“I’m tired of this winter.” I’ve heard it over and over again for the past month. And I agree. It seems that every day, at least here in the Chicago area, we’ve been getting either more snow, making roads dangerous to navigate, or single-digit to sub-zero temperatures, so we can’t go out and enjoy snow activities. Of course, the obvious remedy is to go somewhere warm, and if you can do that, great. But for many, a vacation to a warm climate is impractical or even impossible. Besides, a week later, you’ll be back home in the snow and cold again. So aside from hibernating and counting the days until spring, here are a couple of ways to counter the cabin fever that has hit the Midwest hard:
Go to indoor events and attractions. On the days that are cold but the roads okay to drive on, go to a local museum that you haven’t been to in a long time. (Call first to make sure they haven’t closed due to the cold.) Or go to one of the many travel, RV, boat, auto, or home shows going on in cities all over the Midwest. You’ll find links to information on lots of them on the Midwest Festivals & Fairs page.
Plan your summer travel. Now is the time to plan your summer getaways. Get them on the calendar before your calendar fills up with other obligations. If you’re planning to go to a popular seasonal destination, you should make your accommodation reservations as soon as possible, too, for the best selection. Need help in deciding where to go? Turn to the convention and visitors bureaus of the states you are thinking about. On the Internet, search “[state name] tourism” to find the state’s official tourism site, which will have listings of attractions, accommodations, dining options, and events. You can order free hard copy travel guides for the states or regions you are considering for your getaways, too. I personally like to peruse the hard copy guides from the cozy comfort of a sofa and then use the Internet to get further details on places that interest me. To get you started, I’ve included links below to order tourism guides for the Midwest states.
Just thinking about and planning your summer getaways will do wonders to counter the winter doldrums. Do you have other suggestions for cabin fever remedies? Answer in the Comments box below.
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Other attractions you may enjoy this winter:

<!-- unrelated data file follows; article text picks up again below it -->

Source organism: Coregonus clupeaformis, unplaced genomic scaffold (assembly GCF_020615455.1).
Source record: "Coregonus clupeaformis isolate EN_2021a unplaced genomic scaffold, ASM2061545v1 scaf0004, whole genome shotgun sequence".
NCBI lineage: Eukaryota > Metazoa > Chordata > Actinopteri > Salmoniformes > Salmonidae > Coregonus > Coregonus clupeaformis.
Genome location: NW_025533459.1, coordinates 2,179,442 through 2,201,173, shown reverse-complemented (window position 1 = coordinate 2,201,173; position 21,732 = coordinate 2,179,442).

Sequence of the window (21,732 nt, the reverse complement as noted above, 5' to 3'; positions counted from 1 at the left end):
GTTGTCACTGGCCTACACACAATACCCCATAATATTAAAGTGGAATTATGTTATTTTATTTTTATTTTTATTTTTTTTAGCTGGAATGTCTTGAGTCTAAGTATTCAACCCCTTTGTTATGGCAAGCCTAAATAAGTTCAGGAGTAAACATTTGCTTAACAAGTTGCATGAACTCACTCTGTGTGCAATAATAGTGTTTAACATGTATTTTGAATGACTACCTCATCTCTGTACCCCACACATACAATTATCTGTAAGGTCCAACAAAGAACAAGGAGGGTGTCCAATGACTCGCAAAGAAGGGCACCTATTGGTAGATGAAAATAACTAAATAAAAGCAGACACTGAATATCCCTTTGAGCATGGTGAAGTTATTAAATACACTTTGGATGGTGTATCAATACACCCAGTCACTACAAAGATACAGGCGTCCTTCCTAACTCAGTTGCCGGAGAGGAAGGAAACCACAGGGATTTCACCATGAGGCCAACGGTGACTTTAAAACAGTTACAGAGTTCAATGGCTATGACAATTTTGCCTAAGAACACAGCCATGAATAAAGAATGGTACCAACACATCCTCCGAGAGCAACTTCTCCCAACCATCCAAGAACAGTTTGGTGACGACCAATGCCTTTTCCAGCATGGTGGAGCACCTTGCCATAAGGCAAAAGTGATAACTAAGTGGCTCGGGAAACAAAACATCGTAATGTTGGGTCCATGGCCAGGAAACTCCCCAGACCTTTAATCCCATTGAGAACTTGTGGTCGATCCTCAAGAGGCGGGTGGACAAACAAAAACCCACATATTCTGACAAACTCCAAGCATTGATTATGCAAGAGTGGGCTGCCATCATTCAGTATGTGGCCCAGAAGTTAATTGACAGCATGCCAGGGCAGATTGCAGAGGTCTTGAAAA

Most everyone is familiar with the ball dropping at the stroke of midnight on New Year’s Eve in New York’s Times Square. I’ll bet you didn’t know that here in the Midwest, several cities have their own traditions of dropping quirky objects. I didn’t either until I started researching New Year’s Eve events for the Midwest Festivals and Fairs page. Here are some that I found:
In Prairie du Chien, Wisconsin, the grand finale of the Carp Fest that runs for several days at the end of the year includes a pyrotechnic show, music, a bonfire and the Droppin’ of the Carp. Kiss Lucky the Carp for a year of good fortune.
Another fish, a 20 foot, 600 pound walleye, drops in Port Clinton, Ohio, during Walleye Madness at Midnight following an evening of festivities with street vendors, raffles, and live entertainment. An early, 6 p.m. edition of the fish drop entertains kids whose bedtime is well before midnight.
Traverse City, Michigan, known for tart cherries, drops an illuminated cherry, called a Cherry T Ball at midnight, with live music beginning at 9:30 p.m. If weather permits, you’ll see fireworks, too. The Cherry T Ball is a charity fundraising event. Suggested admission is $3 or three non-perishable food items.
In Charlevoix, Michigan, the Memorial Draw Bridge will be raised at 11:45 p.m. and then lowered with the countdown to midnight, followed by fireworks and the lighting of the lighthouse. Bridge Drop festivities begin in early afternoon and include a snowman building contest, food trucks and s’mores and hot cocoa.
Watermelon is the thing to drop in Vincennes, Indiana, fourteen of them! Live music, food and spirits begin at 9 p.m.
Do you know of a Midwest town that drops something on New Year’s Eve? Tell us about it in the comments below.
Happy wandering in the New Year.